These 4 Dow Jones Stocks Were Winners In January

Only four of the 30 Dow Jones stocks delivered positive returns in January. Here's how they did it.

Feb 3, 2014 at 2:00PM

January was a brutal month on the Dow Jones Industrial Average (DJINDICES:^DJI) The blue-chip index lost 878 points, or 5.3%. Three member stocks dropped more than 10% last month, all of them tripped up by weak earnings reports.

But it wasn't all bad news for Dow stocks. Four of the 30 member tickers managed to trade higher over the month. This is the story of those four renegade risers in a sea of sinking returns.

UTX Chart

UTX data by YCharts.

United Technologies (NYSE:UTX) just barely scraped out a positive January return, ending the month 0.2% higher. The industrial parts manufacturer beat earnings estimates at midmonth to spark a small share price surge, but lost it all on rumors of the Sikorsky helicopter division being on United's trading block. All told, United Technologies ended up being nearly dead money in January -- which made the stock a top performer in that miserable month.

Up next, Microsoft (NASDAQ:MSFT) struggled through most of January, at one point dipping more than 6% lower. But Redmond's fourth-quarter results turned out to be a pleasant surprise. The stock got another boost right at the end of the month on reports that the board may have settled on the third CEO in Microsoft's history. A 1.2% one-month gain may not exactly quicken the pulse, but it's still a welcome break from the market's negative trend.

And now we're getting into more substantial gains. Caterpillar (NYSE:CAT) had its ups and downs but delivered where it counted. Shares bounced back from pre-earnings pessimism with a 7% surge in two days, crushing Wall Street's estimates thanks to a phenomenally successful cost-cutting program. Caterpillar ended January 3.4% higher. Deliver that kind of monthly returns for a year and you'll end up with a 49% surge, so this is a big one.

But not as big as Merck (NYSE:MRK) and its 5.8% January gain. Do that for a full year and the stock would double. The medical giant entered into a partnership to research cancer diagnostics instruments, reported good results in an FDA review of blood-clot medication trials, and was upgraded by a prestigious analyst firm. Nope, no earnings-related boost for Merck, which reports fourth-quarter results this Wednesday. But this stock was the top performer on the Dow in January, even without any earnings-based catalysts.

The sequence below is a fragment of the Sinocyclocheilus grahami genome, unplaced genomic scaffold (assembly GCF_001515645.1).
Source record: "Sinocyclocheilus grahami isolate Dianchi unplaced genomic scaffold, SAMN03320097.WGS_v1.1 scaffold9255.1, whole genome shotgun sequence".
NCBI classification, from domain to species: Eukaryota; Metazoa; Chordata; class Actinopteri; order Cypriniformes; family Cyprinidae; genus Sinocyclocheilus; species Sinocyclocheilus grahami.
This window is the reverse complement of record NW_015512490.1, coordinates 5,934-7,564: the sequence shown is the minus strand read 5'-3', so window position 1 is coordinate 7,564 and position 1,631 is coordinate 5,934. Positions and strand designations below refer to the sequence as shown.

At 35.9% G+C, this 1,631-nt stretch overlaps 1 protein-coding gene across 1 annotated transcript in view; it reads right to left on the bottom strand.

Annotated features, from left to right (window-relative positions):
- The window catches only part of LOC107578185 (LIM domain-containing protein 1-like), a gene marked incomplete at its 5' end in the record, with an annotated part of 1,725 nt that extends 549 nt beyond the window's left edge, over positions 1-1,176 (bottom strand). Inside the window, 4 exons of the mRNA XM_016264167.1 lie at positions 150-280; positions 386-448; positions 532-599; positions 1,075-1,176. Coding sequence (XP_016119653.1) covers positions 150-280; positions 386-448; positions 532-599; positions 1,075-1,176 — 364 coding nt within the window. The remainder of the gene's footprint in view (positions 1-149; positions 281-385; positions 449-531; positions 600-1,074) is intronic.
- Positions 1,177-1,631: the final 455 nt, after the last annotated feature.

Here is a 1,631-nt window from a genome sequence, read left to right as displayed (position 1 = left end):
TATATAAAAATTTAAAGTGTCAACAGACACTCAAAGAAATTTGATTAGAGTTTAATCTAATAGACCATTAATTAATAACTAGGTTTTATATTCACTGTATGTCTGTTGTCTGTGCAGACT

So glad that January is done! What's the best investment for the rest of 2014?
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Anders Bylund has no position in any stocks mentioned. The Motley Fool owns shares of Microsoft. Try any of our Foolish newsletter services free for 30 days.

We Fools may not all hold the same opinions, but we all believe that considering a diverse range of insights makes us better investors. The Motley Fool has a disclosure policy.

4 in 5 Americans Are Ignoring Buffett's Warning

Don't be one of them.

Jun 12, 2015 at 5:01PM

Admitting fear is difficult.

So you can imagine how shocked I was to find out Warren Buffett recently told a select number of investors about the cutting-edge technology that's keeping him awake at night.

This past May, The Motley Fool sent 8 of its best stock analysts to Omaha, Nebraska to attend the Berkshire Hathaway annual shareholder meeting. CEO Warren Buffett and Vice Chairman Charlie Munger fielded questions for nearly 6 hours.
The catch was: Attendees weren't allowed to record any of it. No audio. No video. 

Our team of analysts wrote down every single word Buffett and Munger uttered. Over 16,000 words. But only two words stood out to me as I read the detailed transcript of the event: "Real threat."

That's how Buffett responded when asked about this emerging market that is already expected to be worth more than $2 trillion in the U.S. alone. Google has already put some of its best engineers behind the technology powering this trend. 

The amazing thing is, while Buffett may be nervous, the rest of us can invest in this new industry BEFORE the old money realizes what hit them.

KPMG advises we're "on the cusp of revolutionary change" coming much "sooner than you think."

Even one legendary MIT professor had to recant his position that the technology was "beyond the capability of computer science." (He recently confessed to The Wall Street Journal that he's now a believer and amazed "how quickly this technology caught on.")

Yet according to one J.D. Power and Associates survey, only 1 in 5 Americans are even interested in this technology, much less ready to invest in it. Needless to say, you haven't missed your window of opportunity. 

Think about how many amazing technologies you've watched soar to new heights while you kick yourself thinking, "I knew about that technology before everyone was talking about it, but I just sat on my hands." 

Don't let that happen again. This time, it should be your family telling you, "I can't believe you knew about and invested in that technology so early on."

That's why I hope you take just a few minutes to access the exclusive research our team of analysts has put together on this industry and the one stock positioned to capitalize on this major shift.

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David Hanson owns shares of Berkshire Hathaway and American Express. The Motley Fool recommends and owns shares of Berkshire Hathaway, Google, and Coca-Cola.We Fools don't all hold the same opinions, but we all believe that considering a diverse range of insights makes us better investors. The Motley Fool has a disclosure policy.

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